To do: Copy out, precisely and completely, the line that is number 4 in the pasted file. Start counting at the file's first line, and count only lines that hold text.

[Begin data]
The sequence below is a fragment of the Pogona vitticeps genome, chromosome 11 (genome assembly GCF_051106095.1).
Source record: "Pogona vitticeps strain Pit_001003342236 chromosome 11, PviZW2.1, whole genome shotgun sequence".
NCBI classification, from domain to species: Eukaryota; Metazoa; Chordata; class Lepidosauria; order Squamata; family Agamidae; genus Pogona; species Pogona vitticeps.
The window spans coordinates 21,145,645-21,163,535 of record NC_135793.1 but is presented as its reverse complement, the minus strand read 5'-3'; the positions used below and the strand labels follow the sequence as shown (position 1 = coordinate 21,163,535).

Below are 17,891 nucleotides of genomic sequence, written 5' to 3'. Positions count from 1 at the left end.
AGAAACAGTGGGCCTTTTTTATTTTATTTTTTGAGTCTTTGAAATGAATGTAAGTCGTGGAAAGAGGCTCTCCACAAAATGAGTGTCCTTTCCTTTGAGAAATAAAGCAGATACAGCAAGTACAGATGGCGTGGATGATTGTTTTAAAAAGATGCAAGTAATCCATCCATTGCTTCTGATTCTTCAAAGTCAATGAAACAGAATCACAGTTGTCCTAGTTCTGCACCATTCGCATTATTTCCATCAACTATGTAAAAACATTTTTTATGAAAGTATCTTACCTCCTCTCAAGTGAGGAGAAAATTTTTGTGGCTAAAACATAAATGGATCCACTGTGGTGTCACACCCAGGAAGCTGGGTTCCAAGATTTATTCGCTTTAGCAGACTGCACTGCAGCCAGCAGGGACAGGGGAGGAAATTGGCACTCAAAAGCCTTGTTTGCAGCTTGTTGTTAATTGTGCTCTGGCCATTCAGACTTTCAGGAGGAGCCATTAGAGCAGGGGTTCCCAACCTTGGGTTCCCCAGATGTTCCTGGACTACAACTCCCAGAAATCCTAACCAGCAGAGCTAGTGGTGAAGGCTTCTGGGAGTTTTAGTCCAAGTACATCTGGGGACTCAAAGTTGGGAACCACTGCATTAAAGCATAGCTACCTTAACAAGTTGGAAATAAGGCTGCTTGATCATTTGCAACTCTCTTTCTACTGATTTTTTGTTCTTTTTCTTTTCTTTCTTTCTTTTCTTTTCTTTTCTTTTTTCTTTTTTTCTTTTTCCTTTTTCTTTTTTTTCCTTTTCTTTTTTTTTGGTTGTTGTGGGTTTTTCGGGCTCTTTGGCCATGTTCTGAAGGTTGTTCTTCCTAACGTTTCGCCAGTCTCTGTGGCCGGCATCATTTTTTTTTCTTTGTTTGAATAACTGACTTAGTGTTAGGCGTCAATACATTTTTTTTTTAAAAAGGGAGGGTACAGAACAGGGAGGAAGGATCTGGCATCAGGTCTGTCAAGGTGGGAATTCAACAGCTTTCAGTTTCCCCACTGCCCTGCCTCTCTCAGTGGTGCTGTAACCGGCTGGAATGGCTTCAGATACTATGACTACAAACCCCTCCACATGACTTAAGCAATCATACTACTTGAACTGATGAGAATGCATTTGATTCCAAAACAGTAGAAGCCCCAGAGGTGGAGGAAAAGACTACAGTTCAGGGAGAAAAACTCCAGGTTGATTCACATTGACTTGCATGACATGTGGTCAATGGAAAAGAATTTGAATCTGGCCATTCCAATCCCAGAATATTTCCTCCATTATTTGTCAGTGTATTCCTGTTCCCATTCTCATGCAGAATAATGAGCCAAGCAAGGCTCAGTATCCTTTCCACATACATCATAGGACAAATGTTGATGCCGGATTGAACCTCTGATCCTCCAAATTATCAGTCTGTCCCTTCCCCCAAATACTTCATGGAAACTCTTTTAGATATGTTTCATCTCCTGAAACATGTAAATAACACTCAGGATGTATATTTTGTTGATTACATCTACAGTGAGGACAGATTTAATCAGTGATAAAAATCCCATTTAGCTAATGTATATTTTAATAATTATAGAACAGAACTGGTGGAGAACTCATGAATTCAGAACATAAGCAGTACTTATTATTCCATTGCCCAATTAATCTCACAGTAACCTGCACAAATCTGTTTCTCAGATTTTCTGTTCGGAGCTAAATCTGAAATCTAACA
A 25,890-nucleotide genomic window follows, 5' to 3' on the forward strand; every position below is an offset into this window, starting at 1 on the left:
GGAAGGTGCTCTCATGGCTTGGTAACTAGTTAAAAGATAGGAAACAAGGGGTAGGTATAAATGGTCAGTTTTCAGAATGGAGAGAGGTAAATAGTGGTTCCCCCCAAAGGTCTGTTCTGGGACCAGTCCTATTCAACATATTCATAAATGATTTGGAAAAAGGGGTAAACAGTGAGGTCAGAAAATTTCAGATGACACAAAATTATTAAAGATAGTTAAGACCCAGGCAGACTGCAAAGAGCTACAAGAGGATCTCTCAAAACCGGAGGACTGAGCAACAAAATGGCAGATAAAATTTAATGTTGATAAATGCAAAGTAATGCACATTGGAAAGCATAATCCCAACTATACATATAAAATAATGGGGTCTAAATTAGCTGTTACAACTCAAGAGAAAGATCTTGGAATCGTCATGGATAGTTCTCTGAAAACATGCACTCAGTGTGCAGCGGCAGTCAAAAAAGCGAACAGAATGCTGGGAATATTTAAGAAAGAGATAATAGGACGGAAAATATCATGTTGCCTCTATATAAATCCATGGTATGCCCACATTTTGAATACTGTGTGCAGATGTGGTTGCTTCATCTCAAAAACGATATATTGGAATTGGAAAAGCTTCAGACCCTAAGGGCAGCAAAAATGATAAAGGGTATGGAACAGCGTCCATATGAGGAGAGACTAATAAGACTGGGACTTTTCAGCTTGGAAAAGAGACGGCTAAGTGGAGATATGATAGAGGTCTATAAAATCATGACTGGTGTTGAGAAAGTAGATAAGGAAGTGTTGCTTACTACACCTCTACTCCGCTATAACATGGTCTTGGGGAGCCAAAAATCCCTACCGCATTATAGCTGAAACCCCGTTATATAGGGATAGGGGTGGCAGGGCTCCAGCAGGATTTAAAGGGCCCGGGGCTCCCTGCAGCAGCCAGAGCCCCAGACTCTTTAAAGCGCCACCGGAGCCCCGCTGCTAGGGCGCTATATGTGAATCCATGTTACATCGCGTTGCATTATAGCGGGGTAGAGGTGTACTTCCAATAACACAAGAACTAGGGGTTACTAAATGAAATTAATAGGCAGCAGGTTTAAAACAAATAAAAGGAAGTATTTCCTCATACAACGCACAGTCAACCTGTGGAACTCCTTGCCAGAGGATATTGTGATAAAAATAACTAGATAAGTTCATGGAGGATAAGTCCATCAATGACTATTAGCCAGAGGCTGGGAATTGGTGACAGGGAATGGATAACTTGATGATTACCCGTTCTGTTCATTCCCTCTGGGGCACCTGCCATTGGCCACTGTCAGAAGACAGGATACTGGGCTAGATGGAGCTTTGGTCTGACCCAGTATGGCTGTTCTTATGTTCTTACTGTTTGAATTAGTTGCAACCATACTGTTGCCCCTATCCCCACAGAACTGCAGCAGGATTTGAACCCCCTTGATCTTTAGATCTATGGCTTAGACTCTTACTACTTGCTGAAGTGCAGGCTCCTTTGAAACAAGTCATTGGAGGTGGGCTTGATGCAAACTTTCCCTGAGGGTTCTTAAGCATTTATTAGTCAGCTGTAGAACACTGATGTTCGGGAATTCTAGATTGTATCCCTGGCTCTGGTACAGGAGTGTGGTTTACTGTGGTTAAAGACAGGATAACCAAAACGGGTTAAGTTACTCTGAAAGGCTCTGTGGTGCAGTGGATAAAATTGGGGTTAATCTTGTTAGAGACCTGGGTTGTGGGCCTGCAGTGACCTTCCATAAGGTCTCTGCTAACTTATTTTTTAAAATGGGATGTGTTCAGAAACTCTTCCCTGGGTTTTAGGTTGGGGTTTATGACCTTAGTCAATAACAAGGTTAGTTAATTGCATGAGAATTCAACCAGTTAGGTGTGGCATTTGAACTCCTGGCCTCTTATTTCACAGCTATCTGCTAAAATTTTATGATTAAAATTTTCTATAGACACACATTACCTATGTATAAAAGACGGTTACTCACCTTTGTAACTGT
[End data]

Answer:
The window spans coordinates 21,145,645-21,163,535 of record NC_135793.1 but is presented as its reverse complement, the minus strand read 5'-3'; the positions used below and the strand labels follow the sequence as shown (position 1 = coordinate 21,163,535).